COLUMBIA — Tom Mendenhall is happy to hear Route K will get some bicycle lanes.
Mendenhall, president of the Bonne Femme Neighborhood Association, said the group is eager to see bike lanes on a seven-mile section of the rural highway south of Columbia. It is about to get its wish.
Beginning in spring 2012, the Missouri Department of Transportation will widen Route K by eight feet, four feet on either side, to allow for two-way bicycle lanes between Missouri 163 and the Katy Trail at McBaine. At the same time, that stretch of Route K will be resurfaced, District Planning Manager Mike Dusenbergcq said.
The bike-lane project will cost $2 million.
Dusenberg said he had not yet received a schedule from the project’s design team, but he anticipates the work will be done by fall 2012.
The Columbia Area Transportation Study Organization, a group of city, county and state planners who assess Columbia and Boone County's street and highway needs, first asked the Missouri Department of Transportation to consider the project.
“We had inquired about bicycle and pedestrian needs in various regions in our district, and that was one of the locations that was brought to our attention by the group as a priority,” Dusenberg said.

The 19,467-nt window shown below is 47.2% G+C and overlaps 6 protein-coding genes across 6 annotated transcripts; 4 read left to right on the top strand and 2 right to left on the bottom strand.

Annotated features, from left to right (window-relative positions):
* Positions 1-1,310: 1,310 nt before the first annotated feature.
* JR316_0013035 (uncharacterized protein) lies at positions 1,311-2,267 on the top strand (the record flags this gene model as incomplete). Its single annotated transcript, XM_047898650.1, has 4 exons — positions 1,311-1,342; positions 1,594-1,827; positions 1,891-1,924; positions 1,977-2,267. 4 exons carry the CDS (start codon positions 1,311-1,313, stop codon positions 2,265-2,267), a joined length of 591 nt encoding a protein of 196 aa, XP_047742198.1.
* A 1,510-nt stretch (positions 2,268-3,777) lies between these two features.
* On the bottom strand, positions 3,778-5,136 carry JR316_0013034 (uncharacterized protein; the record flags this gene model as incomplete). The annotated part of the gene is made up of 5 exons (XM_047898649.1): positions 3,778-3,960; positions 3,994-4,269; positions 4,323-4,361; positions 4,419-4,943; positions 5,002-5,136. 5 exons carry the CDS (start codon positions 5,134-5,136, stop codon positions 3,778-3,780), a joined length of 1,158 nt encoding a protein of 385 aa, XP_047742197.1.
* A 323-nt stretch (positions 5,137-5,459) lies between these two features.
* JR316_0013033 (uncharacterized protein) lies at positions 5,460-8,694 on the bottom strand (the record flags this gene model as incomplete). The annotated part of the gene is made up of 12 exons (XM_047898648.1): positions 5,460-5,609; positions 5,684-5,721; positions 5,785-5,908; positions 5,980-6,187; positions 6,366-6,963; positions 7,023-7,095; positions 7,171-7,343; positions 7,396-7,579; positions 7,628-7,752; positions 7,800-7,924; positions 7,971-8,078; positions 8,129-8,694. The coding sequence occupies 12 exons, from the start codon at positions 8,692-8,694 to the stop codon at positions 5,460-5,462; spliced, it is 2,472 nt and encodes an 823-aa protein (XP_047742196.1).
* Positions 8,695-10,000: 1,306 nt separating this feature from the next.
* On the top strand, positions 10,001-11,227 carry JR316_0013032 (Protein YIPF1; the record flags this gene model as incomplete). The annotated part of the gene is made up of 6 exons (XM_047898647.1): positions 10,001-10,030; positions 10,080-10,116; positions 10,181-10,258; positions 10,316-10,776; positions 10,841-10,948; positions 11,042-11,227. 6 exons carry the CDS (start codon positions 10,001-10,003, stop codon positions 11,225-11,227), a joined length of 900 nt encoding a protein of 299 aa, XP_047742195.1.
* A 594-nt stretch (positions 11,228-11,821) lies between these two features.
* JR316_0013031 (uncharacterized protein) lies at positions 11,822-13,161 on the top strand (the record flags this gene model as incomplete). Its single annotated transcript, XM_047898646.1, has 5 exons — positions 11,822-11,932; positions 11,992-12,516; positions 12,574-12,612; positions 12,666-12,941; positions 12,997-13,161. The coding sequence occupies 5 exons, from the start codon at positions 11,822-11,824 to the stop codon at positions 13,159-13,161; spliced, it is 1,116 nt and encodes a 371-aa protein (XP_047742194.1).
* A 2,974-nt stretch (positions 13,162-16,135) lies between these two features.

State highway planners thought the project was of “statewide significance” because of its connection to the Katy Trail.
“We had determined there were a number of bicyclists who live in the area and use Route K quite a bit to get back and forth between the city and their neighborhoods, or they use it to access the Katy Trail,” Dusenberg said. “Route K is a two-lane, minor road. Typically, it would be called a rural road, but it carries a heavy amount of traffic."
Mendenhall said neighbors will be glad to see the project complete. “We’re lucky we haven’t had somebody run over. It’s just a great, big, necessary improvement.”
Mendenhall is also a volunteer with the Columbia Chamber of Commerce’s Transportation Committee, which advocated for the new bicycle lanes and shoulders.
Eighty percent of the money required for the bike lanes will come from federal enhancement funds that are intended for community transportation projects other than highway improvements. The other 20 percent will come from district money.
The district will pay for road resurfacing separately.